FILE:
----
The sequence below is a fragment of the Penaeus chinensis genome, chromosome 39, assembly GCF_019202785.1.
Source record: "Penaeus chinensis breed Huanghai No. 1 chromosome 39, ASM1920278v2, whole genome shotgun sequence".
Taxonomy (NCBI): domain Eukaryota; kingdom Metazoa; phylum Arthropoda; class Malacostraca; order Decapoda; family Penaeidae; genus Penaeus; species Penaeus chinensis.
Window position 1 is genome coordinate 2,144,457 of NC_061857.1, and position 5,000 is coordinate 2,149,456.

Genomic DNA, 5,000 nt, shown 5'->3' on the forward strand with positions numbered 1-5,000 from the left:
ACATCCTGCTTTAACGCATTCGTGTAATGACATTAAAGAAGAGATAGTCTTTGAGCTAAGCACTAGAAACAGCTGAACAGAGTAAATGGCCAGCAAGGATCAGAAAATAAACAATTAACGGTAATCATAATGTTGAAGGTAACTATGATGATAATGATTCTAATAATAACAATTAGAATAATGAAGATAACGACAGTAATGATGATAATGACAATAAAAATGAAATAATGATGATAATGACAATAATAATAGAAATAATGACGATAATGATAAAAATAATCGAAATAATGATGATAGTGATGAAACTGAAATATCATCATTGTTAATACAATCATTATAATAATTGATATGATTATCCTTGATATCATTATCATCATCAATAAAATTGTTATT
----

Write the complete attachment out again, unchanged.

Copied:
The sequence below is a fragment of the Penaeus chinensis genome, chromosome 39, assembly GCF_019202785.1.
Source record: "Penaeus chinensis breed Huanghai No. 1 chromosome 39, ASM1920278v2, whole genome shotgun sequence".
Taxonomy (NCBI): domain Eukaryota; kingdom Metazoa; phylum Arthropoda; class Malacostraca; order Decapoda; family Penaeidae; genus Penaeus; species Penaeus chinensis.
Window position 1 is genome coordinate 2,144,457 of NC_061857.1, and position 5,000 is coordinate 2,149,456.

Genomic DNA, 5,000 nt, shown 5'->3' on the forward strand with positions numbered 1-5,000 from the left:
ACATCCTGCTTTAACGCATTCGTGTAATGACATTAAAGAAGAGATAGTCTTTGAGCTAAGCACTAGAAACAGCTGAACAGAGTAAATGGCCAGCAAGGATCAGAAAATAAACAATTAACGGTAATCATAATGTTGAAGGTAACTATGATGATAATGATTCTAATAATAACAATTAGAATAATGAAGATAACGACAGTAATGATGATAATGACAATAAAAATGAAATAATGATGATAATGACAATAATAATAGAAATAATGACGATAATGATAAAAATAATCGAAATAATGATGATAGTGATGAAACTGAAATATCATCATTGTTAATACAATCATTATAATAATTGATATGATTATCCTTGATATCATTATCATCATCAATAAAATTGTTATT